Self, City and Sexuality in Modern Japanese Literature 1868 to present day (PG)
- Module Code:
- Module Not Running 2022/2023
- FHEQ Level:
- Year of study:
- Taught in:
- Term 1
This module introduces students to the work of modern Japanese writers in detailed historical context, and devotes considerable time to reading texts in original Japanese. In addition, literary texts will be placed in the context of general themes that address the broader social and political environment. The module will concentrate on modern Japanese literature between 1868 and 1945 because this is the period in which modern Japanese identity was forged. In particular, the module addresses three aspects of the modern experience that fundamentally shaped what it meant to be Japanese in the modern period:
- the urban environment
- the changing norms of gender and sexuality
Students will learn about these aspects through lectures and group discussions on literary, historical and cultural texts. Works in the original Japanese as well as short stories and novels translated into English are required reading. An extensive bibliography is also provided.
Objectives and learning outcomes of the module
On successful completion of this module a student will:
- become familiar with the general historical and social background to modern Japan
- become aware of a range of approaches and theoretical frameworks in the various disciplines, and the ability to critically question and evaluate scholarship and data
- gain the opportunity to specialise in the subject of interest, without missing the bigger picture
- assimilate and synthesise prior knowledge while also developing original critical views
- formulate appropriate research questions, propose and evaluate analyses and present evidence (for and/or against) these analyses
- assess data and evidence critically from primary and secondary sources; learn how how to solve problems of conflicting sources and conflicting interpretations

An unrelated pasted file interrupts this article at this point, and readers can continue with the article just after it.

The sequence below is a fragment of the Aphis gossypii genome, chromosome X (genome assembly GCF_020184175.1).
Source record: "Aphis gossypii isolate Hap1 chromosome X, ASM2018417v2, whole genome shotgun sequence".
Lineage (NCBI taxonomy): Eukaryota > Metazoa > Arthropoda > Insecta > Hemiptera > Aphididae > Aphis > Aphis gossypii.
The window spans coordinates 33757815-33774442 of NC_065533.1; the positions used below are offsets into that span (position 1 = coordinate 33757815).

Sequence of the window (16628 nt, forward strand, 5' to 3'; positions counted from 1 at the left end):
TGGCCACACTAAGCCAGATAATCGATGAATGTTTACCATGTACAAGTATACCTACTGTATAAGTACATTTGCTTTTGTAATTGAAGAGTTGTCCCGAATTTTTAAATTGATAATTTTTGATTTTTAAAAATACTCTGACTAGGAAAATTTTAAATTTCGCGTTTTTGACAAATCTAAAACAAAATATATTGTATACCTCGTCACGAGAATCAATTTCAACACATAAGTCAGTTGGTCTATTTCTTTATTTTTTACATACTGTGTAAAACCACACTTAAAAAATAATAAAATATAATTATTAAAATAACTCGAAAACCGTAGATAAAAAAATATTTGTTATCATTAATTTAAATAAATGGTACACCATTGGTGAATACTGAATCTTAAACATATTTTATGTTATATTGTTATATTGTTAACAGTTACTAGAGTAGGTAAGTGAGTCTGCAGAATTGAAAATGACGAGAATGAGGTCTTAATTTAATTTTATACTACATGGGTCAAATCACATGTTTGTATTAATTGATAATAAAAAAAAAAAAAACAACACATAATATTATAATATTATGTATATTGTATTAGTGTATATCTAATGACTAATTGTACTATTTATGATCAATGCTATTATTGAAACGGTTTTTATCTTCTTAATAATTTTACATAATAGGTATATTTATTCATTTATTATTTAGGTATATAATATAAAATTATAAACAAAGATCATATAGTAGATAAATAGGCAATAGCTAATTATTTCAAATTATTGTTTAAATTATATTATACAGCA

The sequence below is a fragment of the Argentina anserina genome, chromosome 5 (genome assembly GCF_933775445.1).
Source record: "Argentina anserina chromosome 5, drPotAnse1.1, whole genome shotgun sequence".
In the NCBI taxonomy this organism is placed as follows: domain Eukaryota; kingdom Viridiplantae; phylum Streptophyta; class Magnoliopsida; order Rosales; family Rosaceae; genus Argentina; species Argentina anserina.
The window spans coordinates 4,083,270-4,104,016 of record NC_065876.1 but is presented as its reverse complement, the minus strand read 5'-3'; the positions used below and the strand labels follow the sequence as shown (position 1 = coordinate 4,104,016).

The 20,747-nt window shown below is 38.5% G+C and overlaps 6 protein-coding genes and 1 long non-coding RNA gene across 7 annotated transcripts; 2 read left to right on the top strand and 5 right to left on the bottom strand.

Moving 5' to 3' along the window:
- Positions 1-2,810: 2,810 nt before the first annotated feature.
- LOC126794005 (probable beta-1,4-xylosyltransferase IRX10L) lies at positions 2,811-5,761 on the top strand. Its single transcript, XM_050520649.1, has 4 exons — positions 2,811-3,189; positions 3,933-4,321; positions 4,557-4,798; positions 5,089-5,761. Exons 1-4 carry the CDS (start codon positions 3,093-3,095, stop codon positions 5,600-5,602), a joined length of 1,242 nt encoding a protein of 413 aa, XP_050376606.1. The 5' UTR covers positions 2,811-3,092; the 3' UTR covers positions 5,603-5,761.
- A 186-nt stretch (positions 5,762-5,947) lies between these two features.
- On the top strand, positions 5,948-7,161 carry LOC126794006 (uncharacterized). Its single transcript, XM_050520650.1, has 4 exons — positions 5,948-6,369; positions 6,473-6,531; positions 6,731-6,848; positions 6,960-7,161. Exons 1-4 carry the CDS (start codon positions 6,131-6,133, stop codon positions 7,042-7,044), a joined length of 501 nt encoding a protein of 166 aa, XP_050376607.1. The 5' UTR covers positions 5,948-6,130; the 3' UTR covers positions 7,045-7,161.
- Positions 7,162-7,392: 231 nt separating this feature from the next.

- develop research techniques in the library and through tutor consultation
- retrieve and select information from a variety of sources, such as specialised papers, digital material and reference books
Total of 10 weeks teaching with 3/4 hours classroom contact per week consisting of a 1 hour lecture and a 2 hour seminar and a 1 hour tutorial on alternate weeks.
During the two-hour weekly seminar, three or four weeks will be devoted to reading together in class the text of a particular writer in original Japanese. This seminar will also give students the chance to present book reviews or essay presentations. The one-hour weekly lecture sessions will consist of lectures as well as group discussions in which full student participation is expected. Students MUST prepare by reading required texts for each week.
Scope and syllabus
The following syllabus is for guidance only and is subject to alteration at the discretion of the module convenor.
Week 1: Lecture: Introduction/Seminar: Read Japanese text
Week 2: Lecture: Theories of the Self/Seminar: Read Japanese text
Week 3: Lecture: Group discussion/Seminar: Read Japanese text
Week 4: Lecture: The Modern City/Seminar: Read Japanese text
Week 5:Lecture: The Urban Experience in Literature/Seminar: Read Japanese text
Week 6: Reading Week
Week 7: Lecture: Group Discussion/Seminar: Read Japanese text
Week 8: Lecture: Gender and Sexuality/Seminar: Read Japanese text
Week 9: Lecture: Male and Female Literature/Seminar: Read Japanese text
Week 10: Lecture: Group discussion/Seminar: Read Japanese text
Week 11: Lecture: Self, City and Sexuality Refocused/Seminar: Read Japanese text
Method of assessment
A book review of 1200 words to be submitted on day 5, week 5, in the term of teaching (20%); a translation of 800 words (Japanese to English) to be submitted on day 5, week 9, in the term of teaching (20%); a research essay of 2500 words to be submitted on day 1, week 1, in the term following teaching (60%).
- Dodd, Stephen. “Different Feelings: The Intellectual Shift between Meiji and Taishô” in Heinrich, A. (ed.), Currents in Japanese Culture: Translations and Transformations, pp.263-277.
- Dodd, Stephen. “The Significance of Bodies in Sôseki’s Kokoro” in Monumenta Nipponica 53, no.4 (Winter, 1998): pp.473-498.
- Fowler, Edward. “Shiga Naoya: The Hero as Sage,” in The Rhetoric of Confession, pp.187-247.
- Fujii, James. “Death, Empire, and the Search for History in Natsume Sôseki’s Kokoro,” in Complicit Fictions, pp.126-150.
- Harotoonian, H. D. “A Sense of Ending and the Problem of Taishô.” In Japan in Crisis: Essays in Taishô Democracy, ed. Bernard S. Silberman and H. D. Harotoonian, pp.3-28. Princeton: Princeton University Press, 1974.
- Ito, Ken. “Writing Time in Sôseki’s Kokoro,” in Washburn (ed.), Studies in Modern Japanese Literature, pp.3-21.
- Karatani, Kojin. “The Discovery of Interiority,” in Origins of Modern Japanese Literature, pp.45-75.
- Pollack, David. “Constructions of the Self,” in Reading Against Culture, pp.39-86.
- Roden, Donald. “Taishô Culture and the Problem of Gender Ambivalence,” in Rimer (ed.), Culture and Identity, pp.37-55.